Behavioral problems or something more: A look at child and adolescent depression
Depression represents a significant mental health concern for children and adolescents. It is often associated with significant impairment in other areas of their lives as well including disruption in academic achievement, peer relationships, family functioning, and sense of self.
There are multiple contributing factors to adolescent depression that include, but are not limited to, genetic contributors, family discord, deficits in problem solving, social and coping skills, difficulty with emotional regulation, and environmental stressors.
Child and adolescent depression are frequently unrecognized because they accompany difficulties in other areas. More often, adults attend to poor grades, skipping school, increased arguments with parents, oppositional behavior, and anxiety that frequently accompany depression.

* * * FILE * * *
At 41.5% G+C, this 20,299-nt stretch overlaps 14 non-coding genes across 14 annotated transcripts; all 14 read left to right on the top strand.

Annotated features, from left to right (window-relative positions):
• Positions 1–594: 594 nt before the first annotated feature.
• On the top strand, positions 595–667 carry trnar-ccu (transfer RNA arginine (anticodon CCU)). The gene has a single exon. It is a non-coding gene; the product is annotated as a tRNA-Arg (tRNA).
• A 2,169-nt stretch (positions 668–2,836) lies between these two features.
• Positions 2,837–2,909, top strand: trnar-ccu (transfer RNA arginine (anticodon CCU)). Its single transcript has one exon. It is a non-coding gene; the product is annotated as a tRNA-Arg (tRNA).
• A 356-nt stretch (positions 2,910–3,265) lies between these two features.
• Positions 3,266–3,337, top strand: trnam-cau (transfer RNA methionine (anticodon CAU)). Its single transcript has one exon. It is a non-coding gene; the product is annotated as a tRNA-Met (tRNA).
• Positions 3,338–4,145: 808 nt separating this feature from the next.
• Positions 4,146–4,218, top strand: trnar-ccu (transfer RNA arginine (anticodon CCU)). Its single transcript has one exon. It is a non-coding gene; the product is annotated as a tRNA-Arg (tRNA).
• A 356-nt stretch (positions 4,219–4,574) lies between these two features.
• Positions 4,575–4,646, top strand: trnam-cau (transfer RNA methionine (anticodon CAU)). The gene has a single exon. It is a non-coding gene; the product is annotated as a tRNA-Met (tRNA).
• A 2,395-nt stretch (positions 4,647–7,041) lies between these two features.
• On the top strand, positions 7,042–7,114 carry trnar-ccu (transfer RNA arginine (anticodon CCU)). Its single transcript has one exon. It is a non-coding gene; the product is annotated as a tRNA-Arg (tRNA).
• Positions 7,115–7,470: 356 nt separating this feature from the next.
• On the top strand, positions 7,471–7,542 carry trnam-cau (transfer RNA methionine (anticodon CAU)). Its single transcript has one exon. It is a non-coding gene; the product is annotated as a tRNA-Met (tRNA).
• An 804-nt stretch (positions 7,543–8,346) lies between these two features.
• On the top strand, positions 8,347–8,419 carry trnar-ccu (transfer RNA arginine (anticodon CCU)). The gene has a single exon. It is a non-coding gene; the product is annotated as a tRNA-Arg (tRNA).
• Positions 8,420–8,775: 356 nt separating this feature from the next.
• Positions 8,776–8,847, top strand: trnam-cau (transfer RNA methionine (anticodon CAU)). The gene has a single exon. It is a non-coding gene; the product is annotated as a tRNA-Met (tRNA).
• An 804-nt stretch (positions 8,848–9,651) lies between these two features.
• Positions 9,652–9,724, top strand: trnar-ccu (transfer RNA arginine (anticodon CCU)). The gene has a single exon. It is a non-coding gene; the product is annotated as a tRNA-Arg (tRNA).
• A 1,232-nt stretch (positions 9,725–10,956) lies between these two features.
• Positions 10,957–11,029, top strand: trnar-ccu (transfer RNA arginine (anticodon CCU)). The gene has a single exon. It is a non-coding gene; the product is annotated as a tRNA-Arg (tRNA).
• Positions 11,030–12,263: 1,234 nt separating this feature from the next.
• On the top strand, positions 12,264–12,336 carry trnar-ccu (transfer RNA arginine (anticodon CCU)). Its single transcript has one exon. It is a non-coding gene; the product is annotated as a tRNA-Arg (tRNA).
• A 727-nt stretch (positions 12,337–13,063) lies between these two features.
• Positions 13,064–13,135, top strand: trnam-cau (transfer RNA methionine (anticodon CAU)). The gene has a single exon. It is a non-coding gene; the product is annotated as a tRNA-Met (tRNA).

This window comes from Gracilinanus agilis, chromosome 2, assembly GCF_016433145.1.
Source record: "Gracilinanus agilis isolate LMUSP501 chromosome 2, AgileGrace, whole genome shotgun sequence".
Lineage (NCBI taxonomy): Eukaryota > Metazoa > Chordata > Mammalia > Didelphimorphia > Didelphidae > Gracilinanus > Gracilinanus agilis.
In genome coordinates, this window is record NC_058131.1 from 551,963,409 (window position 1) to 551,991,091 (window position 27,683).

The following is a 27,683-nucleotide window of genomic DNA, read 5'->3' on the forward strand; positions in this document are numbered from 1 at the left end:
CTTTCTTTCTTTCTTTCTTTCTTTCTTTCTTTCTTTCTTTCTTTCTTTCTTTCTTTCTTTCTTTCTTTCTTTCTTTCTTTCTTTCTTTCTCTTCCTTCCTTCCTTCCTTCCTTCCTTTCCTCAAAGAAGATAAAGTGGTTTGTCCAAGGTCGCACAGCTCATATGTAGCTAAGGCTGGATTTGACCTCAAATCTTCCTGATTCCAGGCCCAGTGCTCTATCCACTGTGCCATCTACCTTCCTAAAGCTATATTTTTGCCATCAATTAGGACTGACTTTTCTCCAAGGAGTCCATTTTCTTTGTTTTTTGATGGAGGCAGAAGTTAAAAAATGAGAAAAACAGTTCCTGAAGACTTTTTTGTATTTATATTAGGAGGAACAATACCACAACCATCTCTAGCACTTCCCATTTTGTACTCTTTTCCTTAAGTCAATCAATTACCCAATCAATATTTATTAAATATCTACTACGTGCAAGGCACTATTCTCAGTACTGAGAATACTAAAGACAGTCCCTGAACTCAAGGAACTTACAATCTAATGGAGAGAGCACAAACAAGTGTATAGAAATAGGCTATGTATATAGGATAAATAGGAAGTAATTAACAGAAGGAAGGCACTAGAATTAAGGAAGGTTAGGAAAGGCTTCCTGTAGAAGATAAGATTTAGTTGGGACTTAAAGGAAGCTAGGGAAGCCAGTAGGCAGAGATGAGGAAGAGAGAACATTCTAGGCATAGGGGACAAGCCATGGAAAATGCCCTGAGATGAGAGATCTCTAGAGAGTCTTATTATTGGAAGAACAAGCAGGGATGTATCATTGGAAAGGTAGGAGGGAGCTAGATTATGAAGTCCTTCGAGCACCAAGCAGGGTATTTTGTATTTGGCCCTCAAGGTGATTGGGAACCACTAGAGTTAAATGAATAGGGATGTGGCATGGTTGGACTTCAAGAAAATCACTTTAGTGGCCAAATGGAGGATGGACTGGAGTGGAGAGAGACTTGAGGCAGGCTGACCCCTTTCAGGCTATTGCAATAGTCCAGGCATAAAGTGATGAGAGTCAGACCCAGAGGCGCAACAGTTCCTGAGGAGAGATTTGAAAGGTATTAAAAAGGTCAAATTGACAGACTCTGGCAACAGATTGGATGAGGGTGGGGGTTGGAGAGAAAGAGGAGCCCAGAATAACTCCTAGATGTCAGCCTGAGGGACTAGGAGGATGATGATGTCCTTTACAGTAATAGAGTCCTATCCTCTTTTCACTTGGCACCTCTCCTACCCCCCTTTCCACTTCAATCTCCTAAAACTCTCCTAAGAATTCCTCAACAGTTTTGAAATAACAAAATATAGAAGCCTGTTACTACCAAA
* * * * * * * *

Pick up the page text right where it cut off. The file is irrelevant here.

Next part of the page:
What to look for in your child or adolescent:
There are some differences in the presentation of depression in children, adolescents, and adults. In children and adolescents, irritability is more common than sad mood. As adolescents approach adulthood, the presence of a sad mood becomes more evident. When looking at children and adolescents, adolescents are more likely to show excessive sleep, hopelessness, lack of enjoyment in activities, sluggishness, and fewer physical complaints (i.e., stomachaches, headaches, etc.) than are children. Suicidal ideation is also rare in childhood and increases markedly during adolescence.
When you notice these traits in your child, it is important to seek professional help.
In the area of depression, prevention goes a long way. In taking preventative steps, you prepare your child with the tools to more effectively connect with others and regulate their own mood and environment. With treatment recovery rates are high. Treatment often includes individual therapy to address skill building (social skills, coping skills, emotional regulation skills, and conflict resolution), family therapy to improve communication and parent-child relationship, and group therapy to enhance feelings of connectedness and self-esteem.